As we remember the events of September 11, 2001 and the people still affected one dozen years later, I am thinking about how I learned of the tragic attacks.

Photo courtesy of Montana National Guard/Flickr

Twelve years later, I am still struck with immense sadness for the innocent people affected by the tragic events on 9-11, and the military families who were also affected following this terrible day. At the time, my family always had our radios in every room of the house turned to The Blaze. I was sleeping that morning because I didn't have to do my show until 3 p.m., and was awakened by the sound of news. At first I was angry that news was on my music station. But as I became aware, my heart shattered for New York, D.C., Pennsylvania and America. Where were you that morning?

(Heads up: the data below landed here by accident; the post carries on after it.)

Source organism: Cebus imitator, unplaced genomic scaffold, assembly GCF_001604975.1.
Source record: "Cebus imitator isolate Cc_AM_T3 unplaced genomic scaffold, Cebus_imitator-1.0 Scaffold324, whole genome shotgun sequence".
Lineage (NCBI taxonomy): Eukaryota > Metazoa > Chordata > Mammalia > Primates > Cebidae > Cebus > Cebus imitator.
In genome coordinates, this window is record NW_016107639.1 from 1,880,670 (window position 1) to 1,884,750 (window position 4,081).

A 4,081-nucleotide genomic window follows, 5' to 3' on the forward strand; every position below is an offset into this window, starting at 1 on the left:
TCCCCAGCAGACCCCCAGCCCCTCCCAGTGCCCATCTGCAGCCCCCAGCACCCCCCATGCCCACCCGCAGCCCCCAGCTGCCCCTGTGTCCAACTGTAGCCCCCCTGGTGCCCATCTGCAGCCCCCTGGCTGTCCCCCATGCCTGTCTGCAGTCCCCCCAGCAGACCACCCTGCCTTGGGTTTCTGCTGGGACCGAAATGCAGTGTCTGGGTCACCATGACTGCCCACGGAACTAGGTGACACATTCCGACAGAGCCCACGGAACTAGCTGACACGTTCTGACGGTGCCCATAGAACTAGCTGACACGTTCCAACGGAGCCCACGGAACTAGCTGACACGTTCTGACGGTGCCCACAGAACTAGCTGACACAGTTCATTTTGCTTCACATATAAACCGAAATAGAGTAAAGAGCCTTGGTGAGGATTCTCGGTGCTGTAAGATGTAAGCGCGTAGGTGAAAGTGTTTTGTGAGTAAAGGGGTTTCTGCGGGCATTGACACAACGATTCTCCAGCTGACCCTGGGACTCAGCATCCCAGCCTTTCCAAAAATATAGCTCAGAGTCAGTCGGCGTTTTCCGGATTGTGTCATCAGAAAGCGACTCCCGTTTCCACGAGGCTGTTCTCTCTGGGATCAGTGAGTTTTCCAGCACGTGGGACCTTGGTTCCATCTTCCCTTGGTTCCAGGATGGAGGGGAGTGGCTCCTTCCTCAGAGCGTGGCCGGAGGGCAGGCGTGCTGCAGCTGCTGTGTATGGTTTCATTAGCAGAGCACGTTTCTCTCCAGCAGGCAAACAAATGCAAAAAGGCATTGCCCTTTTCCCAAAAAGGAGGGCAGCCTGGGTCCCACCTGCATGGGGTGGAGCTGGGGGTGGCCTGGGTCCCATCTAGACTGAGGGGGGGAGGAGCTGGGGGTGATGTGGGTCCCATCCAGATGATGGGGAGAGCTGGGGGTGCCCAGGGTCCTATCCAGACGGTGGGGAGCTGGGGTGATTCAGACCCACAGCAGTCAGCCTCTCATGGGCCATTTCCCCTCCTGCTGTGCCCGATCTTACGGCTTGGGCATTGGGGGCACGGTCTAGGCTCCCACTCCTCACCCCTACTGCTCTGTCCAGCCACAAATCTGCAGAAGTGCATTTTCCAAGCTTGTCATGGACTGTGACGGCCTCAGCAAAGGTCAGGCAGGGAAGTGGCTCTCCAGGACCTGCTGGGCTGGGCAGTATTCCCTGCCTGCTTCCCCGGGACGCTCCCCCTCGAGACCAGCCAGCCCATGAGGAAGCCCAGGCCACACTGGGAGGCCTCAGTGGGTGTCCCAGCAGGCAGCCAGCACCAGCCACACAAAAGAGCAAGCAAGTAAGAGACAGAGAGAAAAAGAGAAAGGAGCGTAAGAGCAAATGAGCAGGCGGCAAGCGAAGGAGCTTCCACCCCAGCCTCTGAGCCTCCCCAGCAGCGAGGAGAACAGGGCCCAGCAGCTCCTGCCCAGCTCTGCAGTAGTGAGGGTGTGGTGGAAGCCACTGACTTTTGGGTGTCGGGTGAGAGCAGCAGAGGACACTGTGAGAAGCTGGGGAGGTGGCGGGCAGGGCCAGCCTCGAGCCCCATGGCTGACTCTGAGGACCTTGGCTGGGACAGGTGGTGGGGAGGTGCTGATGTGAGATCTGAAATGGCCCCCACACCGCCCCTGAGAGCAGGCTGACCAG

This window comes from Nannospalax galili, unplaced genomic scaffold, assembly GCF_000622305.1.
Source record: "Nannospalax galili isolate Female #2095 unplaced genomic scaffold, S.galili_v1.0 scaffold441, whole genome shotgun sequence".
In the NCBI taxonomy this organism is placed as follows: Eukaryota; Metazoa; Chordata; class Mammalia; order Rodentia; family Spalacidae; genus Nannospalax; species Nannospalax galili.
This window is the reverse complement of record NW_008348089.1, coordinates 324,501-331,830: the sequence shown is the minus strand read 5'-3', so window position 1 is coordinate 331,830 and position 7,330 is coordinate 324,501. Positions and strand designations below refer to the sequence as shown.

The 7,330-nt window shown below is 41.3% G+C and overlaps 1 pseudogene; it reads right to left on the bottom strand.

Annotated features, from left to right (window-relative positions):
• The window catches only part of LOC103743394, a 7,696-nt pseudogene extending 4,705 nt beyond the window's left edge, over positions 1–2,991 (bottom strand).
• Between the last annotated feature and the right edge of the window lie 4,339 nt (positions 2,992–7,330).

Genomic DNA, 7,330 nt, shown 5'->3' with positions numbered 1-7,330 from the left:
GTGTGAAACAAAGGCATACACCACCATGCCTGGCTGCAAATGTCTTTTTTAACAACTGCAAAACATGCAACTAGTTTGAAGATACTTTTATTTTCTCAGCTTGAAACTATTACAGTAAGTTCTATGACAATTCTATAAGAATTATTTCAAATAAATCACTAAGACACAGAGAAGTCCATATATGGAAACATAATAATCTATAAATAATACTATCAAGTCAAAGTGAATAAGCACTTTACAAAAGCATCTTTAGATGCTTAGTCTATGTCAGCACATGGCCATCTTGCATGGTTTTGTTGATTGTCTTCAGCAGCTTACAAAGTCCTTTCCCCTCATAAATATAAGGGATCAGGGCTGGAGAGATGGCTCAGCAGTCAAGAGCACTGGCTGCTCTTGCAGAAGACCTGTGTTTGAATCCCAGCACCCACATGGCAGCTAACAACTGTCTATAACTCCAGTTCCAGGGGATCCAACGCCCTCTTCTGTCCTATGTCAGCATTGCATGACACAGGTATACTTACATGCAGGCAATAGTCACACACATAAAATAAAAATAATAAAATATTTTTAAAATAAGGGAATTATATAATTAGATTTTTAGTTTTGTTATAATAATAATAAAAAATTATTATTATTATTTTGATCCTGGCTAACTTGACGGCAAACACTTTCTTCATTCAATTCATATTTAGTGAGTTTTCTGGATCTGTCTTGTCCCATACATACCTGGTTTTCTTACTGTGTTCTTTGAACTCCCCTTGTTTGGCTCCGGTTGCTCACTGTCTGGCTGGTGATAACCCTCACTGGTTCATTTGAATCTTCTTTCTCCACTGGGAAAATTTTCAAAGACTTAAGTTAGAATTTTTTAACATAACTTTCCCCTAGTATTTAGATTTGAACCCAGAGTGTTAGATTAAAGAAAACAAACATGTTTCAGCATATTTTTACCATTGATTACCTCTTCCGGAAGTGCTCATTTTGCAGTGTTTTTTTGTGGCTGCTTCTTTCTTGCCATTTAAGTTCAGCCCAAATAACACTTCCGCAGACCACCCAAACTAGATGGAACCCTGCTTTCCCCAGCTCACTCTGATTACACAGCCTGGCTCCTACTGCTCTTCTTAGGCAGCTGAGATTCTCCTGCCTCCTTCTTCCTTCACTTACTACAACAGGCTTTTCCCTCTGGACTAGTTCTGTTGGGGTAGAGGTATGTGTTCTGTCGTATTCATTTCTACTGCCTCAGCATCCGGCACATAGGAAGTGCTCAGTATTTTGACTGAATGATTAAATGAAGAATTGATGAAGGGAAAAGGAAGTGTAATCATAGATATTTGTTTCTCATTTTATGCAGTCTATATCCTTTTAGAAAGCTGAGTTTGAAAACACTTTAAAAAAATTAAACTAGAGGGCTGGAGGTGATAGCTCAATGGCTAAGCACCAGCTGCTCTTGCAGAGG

I was actually on my way to work at the Stimson plant. I had watched the news feed all day, and tuned in The Blaze as I left the apartment. I had a bad feeling about the situation on a global level, and the first song that came on was Tool's "Aenima". As the lyrics "learn to swim" kept coming, I thought for sure it was a sign that the world was completely f***ed. That thought hasn't left my mind since. -Missoula man